In 2001, Corel began an aggressive campaign to add XML to their advanced publishing products line. They realized that XML could take content development and management to a new level. XML lets users create content that they can categorize, search, re-use, and format automatically. No one understood the power of XML better than SoftQuad, which Corel acquired in 2001. SoftQuad had long played an instrumental role in the development of document-centric technologies. Corel recently shared with ZapThink its strategy for tying together its SoftQuad, Ventura Publisher, and other product lines into a cohesive mix applicable for content developers and publishers alike. The results offer a compelling set of solutions for the corporate enterprise looking to adopt XML as a component of its content development and delivery.[hide -2]Download File[/hide][hide +1]Purchase: $395[/hide]…

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Service-Oriented Integration
Key Findings: Service-Oriented Integration (SOI) simplifies system integration by providing a single, simple architectural framework based on Web Services in which to build, deploy, and manage application functionality. The SOI market is expected to grow from $435 million in 2001 to about $6.2 billion in 2006. The top three EAI vendors have over 43% of the overall EAI market. With the entrance of Microsoft and other vendors in 2002, this landscape is expected to change. Web Services isn’t an integration technology, but a distributed computing technology that lends itself well to being used in integration scenarios. In a Web Services context, there really is no difference between EAI, B2Bi, and Data Integration. SOI solutions allow users to get a greater level of interaction and granularity with components deep within the application. SOI faces challenges in immature specifications, insufficient reliability, security, and transaction control. Microsoft and IBM have made strong…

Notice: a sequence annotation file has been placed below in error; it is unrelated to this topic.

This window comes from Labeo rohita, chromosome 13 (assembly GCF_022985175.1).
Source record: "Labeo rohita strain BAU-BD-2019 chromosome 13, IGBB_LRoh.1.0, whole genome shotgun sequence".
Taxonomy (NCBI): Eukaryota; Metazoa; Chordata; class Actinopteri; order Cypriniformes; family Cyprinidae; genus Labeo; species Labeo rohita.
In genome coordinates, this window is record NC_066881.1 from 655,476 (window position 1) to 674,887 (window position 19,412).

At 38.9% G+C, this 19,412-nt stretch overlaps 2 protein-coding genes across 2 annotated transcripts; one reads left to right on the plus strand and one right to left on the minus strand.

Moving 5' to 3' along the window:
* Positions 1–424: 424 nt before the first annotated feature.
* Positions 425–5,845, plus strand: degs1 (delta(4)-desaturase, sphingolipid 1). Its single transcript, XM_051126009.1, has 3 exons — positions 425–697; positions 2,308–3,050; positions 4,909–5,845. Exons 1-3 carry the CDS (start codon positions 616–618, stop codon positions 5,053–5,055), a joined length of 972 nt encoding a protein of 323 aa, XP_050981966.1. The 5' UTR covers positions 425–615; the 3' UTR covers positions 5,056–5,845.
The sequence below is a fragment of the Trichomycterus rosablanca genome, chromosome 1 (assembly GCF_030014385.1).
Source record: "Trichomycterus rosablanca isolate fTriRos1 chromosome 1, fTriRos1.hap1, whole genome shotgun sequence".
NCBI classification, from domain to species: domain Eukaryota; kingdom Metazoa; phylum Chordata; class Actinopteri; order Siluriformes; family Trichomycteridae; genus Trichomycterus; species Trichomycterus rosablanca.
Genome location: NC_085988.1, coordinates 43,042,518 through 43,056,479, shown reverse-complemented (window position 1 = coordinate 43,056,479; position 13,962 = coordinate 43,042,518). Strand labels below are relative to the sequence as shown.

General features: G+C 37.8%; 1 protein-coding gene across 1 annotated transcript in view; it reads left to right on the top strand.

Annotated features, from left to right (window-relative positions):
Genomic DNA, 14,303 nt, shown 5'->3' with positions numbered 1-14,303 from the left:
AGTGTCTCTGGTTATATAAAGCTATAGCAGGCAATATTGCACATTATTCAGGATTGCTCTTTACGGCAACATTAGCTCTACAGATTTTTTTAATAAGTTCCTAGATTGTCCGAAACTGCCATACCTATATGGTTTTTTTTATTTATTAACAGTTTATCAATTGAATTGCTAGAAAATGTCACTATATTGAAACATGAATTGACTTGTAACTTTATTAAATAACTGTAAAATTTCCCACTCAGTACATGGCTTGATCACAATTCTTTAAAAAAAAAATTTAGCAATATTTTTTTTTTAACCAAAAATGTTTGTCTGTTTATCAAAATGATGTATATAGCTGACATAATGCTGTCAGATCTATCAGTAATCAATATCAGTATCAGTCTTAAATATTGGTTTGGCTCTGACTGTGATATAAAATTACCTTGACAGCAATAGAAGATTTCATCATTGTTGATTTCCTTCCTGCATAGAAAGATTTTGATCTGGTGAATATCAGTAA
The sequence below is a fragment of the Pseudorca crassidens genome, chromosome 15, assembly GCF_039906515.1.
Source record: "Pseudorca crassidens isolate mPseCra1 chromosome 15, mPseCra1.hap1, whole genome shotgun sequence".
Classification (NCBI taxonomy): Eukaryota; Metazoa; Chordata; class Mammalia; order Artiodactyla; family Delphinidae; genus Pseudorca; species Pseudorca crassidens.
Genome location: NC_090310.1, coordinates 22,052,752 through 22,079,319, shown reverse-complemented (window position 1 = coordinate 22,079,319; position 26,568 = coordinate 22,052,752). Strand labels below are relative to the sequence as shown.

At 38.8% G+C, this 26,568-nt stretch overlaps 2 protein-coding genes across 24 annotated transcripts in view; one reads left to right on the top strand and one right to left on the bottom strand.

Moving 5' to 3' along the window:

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ZapNote: Ipedo
Ipedo has developed a proprietary, hierarchical, in-memory database engine aimed at storing XML documents "natively". The Ipedo XML Database uses memory techniques to get substantial performance gains versus some other NXD approaches. Built as an all-Java server, the Ipedo system is meant to be easily integrated with typical application server environments. Ipedo has extended XPath for search across multiple XML documents and has also included XSLT transformations within the data store itself.[hide -2]Download File[/hide][hide +1]Purchase: $395[/hide]…

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ZapNote: X-Hive
The most valuable attribute of Native XML Data Stores (NXDs) is their ability to store arbitrary and highly variant XML documents. XML-enabled RDBMS systems require explicit mappings to XML documents, and by their very nature are unable to deal with XML documents that have a highly variable structure and take advantage of XML’s extensibility capabilities. X-Hive provides a solution to this problem by presenting a highly scalable NXD system that is capable of supporting a large quantity and volume of XML documents. X-Hive/DB is differentiated itself by its focus on high volume XML data storage requirements, support for advanced XML query and storage specifications, and focused support of its European customer base.[hide -1]Download File[/hide][hide +0]Register to Access this Document[/hide]…

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ZapNote: B-Bop
The only true solutions for enterprise-wide XML data storage and retrieval are XML-enabled RDBMS and Native XML Data Store (NXD) approaches. The challenge with XML-enabled RDBMS is that they are not very well suited to highly extensible and flexible documents, while the challenge with NXDs is that they are unproven technologies with very small user bases. However, there is another option that is a sort of "middle ground": the use of an interpretive middle layer over standard RDBMS systems that offers schema-independent, "native" XML data storage. In this vein, B-Bop offers their Xfinity Server as a way of providing the features of Native XML storage while utilizing existing relational storage architectures. B-BOP: XFINITY SERVER LEVERAGING RELATIONAL DATABASES FOR XML STORAGE…